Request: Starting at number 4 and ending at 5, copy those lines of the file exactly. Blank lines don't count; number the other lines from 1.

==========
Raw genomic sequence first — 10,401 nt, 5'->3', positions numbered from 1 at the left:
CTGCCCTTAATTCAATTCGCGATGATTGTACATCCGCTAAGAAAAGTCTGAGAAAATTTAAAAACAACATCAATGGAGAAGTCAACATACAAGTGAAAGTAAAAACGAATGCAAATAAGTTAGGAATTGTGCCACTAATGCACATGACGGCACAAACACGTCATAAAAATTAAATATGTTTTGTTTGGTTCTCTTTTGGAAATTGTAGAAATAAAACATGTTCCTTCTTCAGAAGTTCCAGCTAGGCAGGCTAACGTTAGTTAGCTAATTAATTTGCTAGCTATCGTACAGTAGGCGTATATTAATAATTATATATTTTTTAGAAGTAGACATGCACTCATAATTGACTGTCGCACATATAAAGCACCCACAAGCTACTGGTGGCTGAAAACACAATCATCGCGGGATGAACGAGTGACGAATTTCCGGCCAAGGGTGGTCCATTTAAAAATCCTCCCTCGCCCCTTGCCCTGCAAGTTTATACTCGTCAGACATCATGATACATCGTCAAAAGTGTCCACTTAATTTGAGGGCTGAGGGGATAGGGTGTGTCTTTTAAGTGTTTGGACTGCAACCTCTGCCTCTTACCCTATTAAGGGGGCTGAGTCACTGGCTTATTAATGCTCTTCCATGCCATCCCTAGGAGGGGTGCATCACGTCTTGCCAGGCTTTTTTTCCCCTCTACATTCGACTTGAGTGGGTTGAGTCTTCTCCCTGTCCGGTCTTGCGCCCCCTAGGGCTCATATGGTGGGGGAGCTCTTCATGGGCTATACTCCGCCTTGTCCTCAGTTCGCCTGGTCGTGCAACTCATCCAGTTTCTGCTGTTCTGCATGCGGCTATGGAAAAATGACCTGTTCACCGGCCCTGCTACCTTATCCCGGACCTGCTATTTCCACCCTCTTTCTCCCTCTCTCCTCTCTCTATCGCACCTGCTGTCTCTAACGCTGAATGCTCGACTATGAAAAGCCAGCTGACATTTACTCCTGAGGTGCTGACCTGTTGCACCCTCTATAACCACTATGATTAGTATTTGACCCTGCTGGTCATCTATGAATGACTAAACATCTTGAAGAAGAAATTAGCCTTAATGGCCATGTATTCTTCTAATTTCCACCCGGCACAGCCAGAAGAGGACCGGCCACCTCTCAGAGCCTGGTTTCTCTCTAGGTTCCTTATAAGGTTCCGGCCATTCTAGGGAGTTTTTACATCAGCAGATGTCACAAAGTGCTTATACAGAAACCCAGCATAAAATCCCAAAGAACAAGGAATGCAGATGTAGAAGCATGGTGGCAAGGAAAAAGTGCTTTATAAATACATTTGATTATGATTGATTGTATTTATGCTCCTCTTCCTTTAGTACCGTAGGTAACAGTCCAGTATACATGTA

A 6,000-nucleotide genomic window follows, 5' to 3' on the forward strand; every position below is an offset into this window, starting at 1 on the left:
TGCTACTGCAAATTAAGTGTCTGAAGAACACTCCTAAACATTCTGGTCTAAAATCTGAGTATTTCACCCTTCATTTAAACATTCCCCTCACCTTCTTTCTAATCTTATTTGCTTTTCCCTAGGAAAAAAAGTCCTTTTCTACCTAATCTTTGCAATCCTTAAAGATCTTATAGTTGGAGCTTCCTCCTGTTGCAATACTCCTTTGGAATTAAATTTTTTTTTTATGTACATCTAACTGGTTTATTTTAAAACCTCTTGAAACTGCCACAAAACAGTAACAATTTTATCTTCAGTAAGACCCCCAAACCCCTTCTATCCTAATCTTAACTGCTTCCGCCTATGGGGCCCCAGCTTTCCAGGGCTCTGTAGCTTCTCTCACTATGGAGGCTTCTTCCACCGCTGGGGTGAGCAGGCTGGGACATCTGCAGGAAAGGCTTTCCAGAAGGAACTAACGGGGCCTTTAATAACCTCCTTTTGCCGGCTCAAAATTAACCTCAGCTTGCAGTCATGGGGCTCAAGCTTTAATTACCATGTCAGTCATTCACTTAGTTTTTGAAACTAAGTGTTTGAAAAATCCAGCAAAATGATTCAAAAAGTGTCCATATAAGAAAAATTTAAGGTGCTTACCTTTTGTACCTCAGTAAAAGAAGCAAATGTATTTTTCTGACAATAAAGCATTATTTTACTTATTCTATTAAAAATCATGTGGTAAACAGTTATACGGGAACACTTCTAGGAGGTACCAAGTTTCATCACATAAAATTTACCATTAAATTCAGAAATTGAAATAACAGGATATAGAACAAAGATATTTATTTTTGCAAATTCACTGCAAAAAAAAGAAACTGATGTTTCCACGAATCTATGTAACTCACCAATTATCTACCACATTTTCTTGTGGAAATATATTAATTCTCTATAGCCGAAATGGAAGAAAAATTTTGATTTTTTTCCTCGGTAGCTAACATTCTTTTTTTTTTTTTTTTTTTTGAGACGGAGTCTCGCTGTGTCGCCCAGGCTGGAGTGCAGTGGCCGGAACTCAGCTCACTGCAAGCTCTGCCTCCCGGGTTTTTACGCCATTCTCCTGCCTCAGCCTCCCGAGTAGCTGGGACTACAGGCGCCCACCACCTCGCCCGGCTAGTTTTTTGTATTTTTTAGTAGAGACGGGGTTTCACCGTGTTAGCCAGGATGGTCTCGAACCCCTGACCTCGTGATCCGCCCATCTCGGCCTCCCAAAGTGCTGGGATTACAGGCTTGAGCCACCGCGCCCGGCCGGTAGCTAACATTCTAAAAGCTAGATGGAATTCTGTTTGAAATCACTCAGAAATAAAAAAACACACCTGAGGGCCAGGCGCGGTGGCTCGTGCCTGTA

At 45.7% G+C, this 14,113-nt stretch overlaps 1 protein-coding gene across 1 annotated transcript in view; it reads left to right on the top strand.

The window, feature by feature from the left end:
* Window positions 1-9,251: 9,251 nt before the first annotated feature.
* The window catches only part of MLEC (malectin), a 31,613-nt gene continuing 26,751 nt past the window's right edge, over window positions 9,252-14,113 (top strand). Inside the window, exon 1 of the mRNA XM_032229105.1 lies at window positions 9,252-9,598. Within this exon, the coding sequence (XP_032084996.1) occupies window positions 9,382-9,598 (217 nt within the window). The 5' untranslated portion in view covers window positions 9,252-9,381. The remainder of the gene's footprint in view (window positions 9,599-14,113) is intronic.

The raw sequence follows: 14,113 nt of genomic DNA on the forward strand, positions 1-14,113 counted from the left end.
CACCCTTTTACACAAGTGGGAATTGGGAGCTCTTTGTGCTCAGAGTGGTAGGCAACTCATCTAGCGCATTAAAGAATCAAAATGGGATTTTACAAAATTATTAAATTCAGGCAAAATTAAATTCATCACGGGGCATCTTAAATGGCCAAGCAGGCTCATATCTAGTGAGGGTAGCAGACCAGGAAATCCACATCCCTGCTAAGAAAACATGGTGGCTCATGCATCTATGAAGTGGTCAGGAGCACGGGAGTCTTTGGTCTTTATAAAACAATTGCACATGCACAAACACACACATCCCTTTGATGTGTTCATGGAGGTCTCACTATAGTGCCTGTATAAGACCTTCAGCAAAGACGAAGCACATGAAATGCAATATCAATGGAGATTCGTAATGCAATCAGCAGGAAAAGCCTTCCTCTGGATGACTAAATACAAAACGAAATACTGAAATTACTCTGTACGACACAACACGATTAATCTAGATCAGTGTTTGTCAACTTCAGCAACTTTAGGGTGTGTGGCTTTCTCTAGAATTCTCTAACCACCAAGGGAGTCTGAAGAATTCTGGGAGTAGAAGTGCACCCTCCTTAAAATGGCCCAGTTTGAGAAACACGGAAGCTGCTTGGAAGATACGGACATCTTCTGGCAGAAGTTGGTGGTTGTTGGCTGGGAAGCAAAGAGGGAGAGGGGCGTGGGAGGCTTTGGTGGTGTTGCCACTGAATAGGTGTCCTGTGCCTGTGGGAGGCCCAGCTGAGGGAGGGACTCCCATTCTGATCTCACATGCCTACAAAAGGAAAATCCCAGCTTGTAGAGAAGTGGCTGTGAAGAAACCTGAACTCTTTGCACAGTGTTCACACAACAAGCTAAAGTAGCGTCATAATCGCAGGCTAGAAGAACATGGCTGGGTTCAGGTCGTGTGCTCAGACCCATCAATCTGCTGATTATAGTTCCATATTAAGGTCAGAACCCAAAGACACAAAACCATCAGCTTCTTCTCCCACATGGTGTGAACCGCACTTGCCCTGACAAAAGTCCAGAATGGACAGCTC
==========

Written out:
TGCTACTGCAAATTAAGTGTCTGAAGAACACTCCTAAACATTCTGGTCTAAAATCTGAGTATTTCACCCTTCATTTAAACATTCCCCTCACCTTCTTTCTAATCTTATTTGCTTTTCCCTAGGAAAAAAAGTCCTTTTCTACCTAATCTTTGCAATCCTTAAAGATCTTATAGTTGGAGCTTCCTCCTGTTGCAATACTCCTTTGGAATTAAATTTTTTTTTTATGTACATCTAACTGGTTTATTTTAAAACCTCTTGAAACTGCCACAAAACAGTAACAATTTTATCTTCAGTAAGACCCCCAAACCCCTTCTATCCTAATCTTAACTGCTTCCGCCTATGGGGCCCCAGCTTTCCAGGGCTCTGTAGCTTCTCTCACTATGGAGGCTTCTTCCACCGCTGGGGTGAGCAGGCTGGGACATCTGCAGGAAAGGCTTTCCAGAAGGAACTAACGGGGCCTTTAATAACCTCCTTTTGCCGGCTCAAAATTAACCTCAGCTTGCAGTCATGGGGCTCAAGCTTTAATTACCATGTCAGTCATTCACTTAGTTTTTGAAACTAAGTGTTTGAAAAATCCAGCAAAATGATTCAAAAAGTGTCCATATAAGAAAAATTTAAGGTGCTTACCTTTTGTACCTCAGTAAAAGAAGCAAATGTATTTTTCTGACAATAAAGCATTATTTTACTTATTCTATTAAAAATCATGTGGTAAACAGTTATACGGGAACACTTCTAGGAGGTACCAAGTTTCATCACATAAAATTTACCATTAAATTCAGAAATTGAAATAACAGGATATAGAACAAAGATATTTATTTTTGCAAATTCACTGCAAAAAAAAGAAACTGATGTTTCCACGAATCTATGTAACTCACCAATTATCTACCACATTTTCTTGTGGAAATATATTAATTCTCTATAGCCGAAATGGAAGAAAAATTTTGATTTTTTTCCTCGGTAGCTAACATTCTTTTTTTTTTTTTTTTTTTTGAGACGGAGTCTCGCTGTGTCGCCCAGGCTGGAGTGCAGTGGCCGGAACTCAGCTCACTGCAAGCTCTGCCTCCCGGGTTTTTACGCCATTCTCCTGCCTCAGCCTCCCGAGTAGCTGGGACTACAGGCGCCCACCACCTCGCCCGGCTAGTTTTTTGTATTTTTTAGTAGAGACGGGGTTTCACCGTGTTAGCCAGGATGGTCTCGAACCCCTGACCTCGTGATCCGCCCATCTCGGCCTCCCAAAGTGCTGGGATTACAGGCTTGAGCCACCGCGCCCGGCCGGTAGCTAACATTCTAAAAGCTAGATGGAATTCTGTTTGAAATCACTCAGAAATAAAAAAACACACCTGAGGGCCAGGCGCGGTGGCTCGTGCCTGTA

At 45.7% G+C, this 14,113-nt stretch overlaps 1 protein-coding gene across 1 annotated transcript in view; it reads left to right on the top strand.